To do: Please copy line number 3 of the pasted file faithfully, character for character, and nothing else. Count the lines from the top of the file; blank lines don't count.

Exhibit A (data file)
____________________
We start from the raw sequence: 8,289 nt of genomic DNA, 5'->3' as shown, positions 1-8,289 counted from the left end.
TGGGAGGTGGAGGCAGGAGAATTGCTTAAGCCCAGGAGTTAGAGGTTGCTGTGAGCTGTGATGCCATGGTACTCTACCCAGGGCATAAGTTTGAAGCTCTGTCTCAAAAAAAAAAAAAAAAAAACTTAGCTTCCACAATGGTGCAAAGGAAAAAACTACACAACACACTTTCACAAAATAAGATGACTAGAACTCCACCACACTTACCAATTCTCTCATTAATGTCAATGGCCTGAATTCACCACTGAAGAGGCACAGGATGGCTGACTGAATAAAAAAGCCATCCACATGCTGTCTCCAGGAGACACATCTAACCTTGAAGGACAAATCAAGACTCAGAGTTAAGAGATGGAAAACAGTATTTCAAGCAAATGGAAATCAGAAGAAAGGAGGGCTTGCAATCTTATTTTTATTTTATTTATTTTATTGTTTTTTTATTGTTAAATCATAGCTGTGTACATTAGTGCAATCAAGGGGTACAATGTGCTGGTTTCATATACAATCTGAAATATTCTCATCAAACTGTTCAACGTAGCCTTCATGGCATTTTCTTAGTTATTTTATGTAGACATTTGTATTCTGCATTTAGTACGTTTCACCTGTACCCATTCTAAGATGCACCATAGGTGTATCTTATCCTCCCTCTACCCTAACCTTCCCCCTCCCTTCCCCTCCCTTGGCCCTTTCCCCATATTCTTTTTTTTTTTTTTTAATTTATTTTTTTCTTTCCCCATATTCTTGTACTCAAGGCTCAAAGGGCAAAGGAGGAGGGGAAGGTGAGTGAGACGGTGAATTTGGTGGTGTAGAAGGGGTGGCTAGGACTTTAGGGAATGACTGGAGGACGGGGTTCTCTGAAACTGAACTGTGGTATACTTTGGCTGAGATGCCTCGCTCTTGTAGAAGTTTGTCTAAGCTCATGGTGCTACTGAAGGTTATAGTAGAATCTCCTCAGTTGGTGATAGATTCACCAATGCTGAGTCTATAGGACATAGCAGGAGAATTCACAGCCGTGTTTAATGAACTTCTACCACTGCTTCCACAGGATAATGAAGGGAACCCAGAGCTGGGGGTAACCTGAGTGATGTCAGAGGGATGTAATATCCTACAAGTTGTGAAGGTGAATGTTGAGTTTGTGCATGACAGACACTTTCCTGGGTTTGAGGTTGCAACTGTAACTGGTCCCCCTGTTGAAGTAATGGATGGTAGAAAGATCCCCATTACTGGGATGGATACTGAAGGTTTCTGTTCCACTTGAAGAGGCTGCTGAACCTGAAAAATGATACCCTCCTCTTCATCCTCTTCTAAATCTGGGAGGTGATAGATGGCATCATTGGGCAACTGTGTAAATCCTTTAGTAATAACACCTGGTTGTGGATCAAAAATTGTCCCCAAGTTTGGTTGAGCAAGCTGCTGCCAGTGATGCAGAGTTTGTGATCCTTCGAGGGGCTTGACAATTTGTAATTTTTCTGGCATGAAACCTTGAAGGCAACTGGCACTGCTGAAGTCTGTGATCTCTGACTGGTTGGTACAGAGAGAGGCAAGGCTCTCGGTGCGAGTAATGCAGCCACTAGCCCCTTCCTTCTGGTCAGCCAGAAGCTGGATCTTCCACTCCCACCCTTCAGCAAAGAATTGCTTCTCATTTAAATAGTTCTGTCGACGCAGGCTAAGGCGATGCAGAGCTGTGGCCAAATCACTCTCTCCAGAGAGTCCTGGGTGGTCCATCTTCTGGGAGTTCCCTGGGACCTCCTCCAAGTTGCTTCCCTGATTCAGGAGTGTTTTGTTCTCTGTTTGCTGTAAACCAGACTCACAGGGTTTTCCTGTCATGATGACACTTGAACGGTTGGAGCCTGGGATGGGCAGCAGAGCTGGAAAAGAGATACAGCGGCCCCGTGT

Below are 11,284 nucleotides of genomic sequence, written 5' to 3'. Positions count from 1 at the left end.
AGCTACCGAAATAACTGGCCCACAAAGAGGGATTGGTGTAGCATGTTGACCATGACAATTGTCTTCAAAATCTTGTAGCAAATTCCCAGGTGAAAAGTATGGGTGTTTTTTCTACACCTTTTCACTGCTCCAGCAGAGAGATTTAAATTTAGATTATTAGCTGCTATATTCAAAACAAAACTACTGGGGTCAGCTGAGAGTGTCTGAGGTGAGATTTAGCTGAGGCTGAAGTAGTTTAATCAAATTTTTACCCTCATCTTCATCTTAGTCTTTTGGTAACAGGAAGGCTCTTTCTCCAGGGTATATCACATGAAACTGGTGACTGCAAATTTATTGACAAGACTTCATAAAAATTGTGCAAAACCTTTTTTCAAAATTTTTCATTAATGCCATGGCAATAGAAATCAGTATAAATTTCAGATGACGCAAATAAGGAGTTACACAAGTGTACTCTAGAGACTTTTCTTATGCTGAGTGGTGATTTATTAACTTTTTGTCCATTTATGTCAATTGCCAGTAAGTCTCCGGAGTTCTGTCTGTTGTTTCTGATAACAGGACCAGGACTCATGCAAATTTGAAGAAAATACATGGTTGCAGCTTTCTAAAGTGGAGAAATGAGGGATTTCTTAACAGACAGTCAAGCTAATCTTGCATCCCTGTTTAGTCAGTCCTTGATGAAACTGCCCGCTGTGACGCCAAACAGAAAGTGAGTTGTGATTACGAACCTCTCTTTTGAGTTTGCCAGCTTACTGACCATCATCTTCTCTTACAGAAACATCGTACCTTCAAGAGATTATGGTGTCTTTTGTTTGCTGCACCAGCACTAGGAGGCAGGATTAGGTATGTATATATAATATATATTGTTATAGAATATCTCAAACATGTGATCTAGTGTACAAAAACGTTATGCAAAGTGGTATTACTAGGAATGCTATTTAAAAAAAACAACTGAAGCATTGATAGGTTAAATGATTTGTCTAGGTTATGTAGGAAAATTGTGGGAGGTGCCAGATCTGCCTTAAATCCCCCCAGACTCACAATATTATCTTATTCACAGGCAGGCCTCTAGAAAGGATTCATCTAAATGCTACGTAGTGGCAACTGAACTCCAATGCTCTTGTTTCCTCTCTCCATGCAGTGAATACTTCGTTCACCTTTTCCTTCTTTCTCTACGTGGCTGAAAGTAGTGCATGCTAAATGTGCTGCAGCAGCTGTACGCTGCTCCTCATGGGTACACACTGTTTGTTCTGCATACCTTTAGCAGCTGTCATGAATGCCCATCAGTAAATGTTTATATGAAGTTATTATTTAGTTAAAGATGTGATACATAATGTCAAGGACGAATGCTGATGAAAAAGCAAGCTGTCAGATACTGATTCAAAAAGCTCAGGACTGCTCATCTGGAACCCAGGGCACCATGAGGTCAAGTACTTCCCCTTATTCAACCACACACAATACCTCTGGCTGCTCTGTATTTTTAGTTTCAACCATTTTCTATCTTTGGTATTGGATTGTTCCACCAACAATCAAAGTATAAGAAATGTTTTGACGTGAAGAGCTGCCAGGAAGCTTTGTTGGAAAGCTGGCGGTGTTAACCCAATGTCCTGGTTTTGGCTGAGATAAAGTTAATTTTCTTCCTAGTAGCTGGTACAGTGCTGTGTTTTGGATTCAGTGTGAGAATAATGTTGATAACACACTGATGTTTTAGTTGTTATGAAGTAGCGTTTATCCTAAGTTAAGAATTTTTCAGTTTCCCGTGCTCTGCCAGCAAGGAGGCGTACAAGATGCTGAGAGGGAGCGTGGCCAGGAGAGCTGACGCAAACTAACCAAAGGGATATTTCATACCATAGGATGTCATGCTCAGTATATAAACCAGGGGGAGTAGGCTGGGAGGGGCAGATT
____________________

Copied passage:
Below are 11,284 nucleotides of genomic sequence, written 5' to 3'. Positions count from 1 at the left end.